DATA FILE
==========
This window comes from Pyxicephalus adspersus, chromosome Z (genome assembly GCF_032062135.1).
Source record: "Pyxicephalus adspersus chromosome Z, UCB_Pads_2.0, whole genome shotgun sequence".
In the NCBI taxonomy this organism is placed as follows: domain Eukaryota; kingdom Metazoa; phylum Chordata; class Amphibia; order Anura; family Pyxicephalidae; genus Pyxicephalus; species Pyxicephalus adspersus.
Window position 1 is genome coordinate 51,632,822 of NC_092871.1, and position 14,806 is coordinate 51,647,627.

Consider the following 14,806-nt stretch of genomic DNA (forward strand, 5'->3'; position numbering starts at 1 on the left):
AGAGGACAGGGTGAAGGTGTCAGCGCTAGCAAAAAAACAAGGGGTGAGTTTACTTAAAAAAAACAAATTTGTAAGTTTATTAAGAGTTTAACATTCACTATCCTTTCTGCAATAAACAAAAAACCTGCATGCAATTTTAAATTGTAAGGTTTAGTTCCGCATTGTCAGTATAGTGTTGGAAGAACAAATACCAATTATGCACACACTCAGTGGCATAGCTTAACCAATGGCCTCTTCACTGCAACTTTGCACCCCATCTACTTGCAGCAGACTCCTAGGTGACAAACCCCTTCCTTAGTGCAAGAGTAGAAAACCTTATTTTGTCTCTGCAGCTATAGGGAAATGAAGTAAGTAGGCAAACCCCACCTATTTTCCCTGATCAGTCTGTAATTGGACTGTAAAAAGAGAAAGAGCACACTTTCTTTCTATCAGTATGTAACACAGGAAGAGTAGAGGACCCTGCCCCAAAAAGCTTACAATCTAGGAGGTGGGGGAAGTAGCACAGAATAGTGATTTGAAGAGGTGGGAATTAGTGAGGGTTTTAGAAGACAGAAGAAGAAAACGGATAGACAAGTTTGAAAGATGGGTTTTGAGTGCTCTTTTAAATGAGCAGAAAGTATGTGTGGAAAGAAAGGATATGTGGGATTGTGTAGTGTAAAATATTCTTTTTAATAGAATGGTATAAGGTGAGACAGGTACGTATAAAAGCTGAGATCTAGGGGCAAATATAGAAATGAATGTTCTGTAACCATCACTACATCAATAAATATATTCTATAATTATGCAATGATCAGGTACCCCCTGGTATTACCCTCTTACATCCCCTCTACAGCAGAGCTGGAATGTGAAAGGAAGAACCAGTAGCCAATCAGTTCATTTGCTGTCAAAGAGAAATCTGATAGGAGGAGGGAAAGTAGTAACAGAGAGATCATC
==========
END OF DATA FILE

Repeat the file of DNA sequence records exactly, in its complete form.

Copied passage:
This window comes from Pyxicephalus adspersus, chromosome Z (genome assembly GCF_032062135.1).
Source record: "Pyxicephalus adspersus chromosome Z, UCB_Pads_2.0, whole genome shotgun sequence".
In the NCBI taxonomy this organism is placed as follows: domain Eukaryota; kingdom Metazoa; phylum Chordata; class Amphibia; order Anura; family Pyxicephalidae; genus Pyxicephalus; species Pyxicephalus adspersus.
Window position 1 is genome coordinate 51,632,822 of NC_092871.1, and position 14,806 is coordinate 51,647,627.

Consider the following 14,806-nt stretch of genomic DNA (forward strand, 5'->3'; position numbering starts at 1 on the left):
AGAGGACAGGGTGAAGGTGTCAGCGCTAGCAAAAAAACAAGGGGTGAGTTTACTTAAAAAAAACAAATTTGTAAGTTTATTAAGAGTTTAACATTCACTATCCTTTCTGCAATAAACAAAAAACCTGCATGCAATTTTAAATTGTAAGGTTTAGTTCCGCATTGTCAGTATAGTGTTGGAAGAACAAATACCAATTATGCACACACTCAGTGGCATAGCTTAACCAATGGCCTCTTCACTGCAACTTTGCACCCCATCTACTTGCAGCAGACTCCTAGGTGACAAACCCCTTCCTTAGTGCAAGAGTAGAAAACCTTATTTTGTCTCTGCAGCTATAGGGAAATGAAGTAAGTAGGCAAACCCCACCTATTTTCCCTGATCAGTCTGTAATTGGACTGTAAAAAGAGAAAGAGCACACTTTCTTTCTATCAGTATGTAACACAGGAAGAGTAGAGGACCCTGCCCCAAAAAGCTTACAATCTAGGAGGTGGGGGAAGTAGCACAGAATAGTGATTTGAAGAGGTGGGAATTAGTGAGGGTTTTAGAAGACAGAAGAAGAAAACGGATAGACAAGTTTGAAAGATGGGTTTTGAGTGCTCTTTTAAATGAGCAGAAAGTATGTGTGGAAAGAAAGGATATGTGGGATTGTGTAGTGTAAAATATTCTTTTTAATAGAATGGTATAAGGTGAGACAGGTACGTATAAAAGCTGAGATCTAGGGGCAAATATAGAAATGAATGTTCTGTAACCATCACTACATCAATAAATATATTCTATAATTATGCAATGATCAGGTACCCCCTGGTATTACCCTCTTACATCCCCTCTACAGCAGAGCTGGAATGTGAAAGGAAGAACCAGTAGCCAATCAGTTCATTTGCTGTCAAAGAGAAATCTGATAGGAGGAGGGAAAGTAGTAACAGAGAGATCATC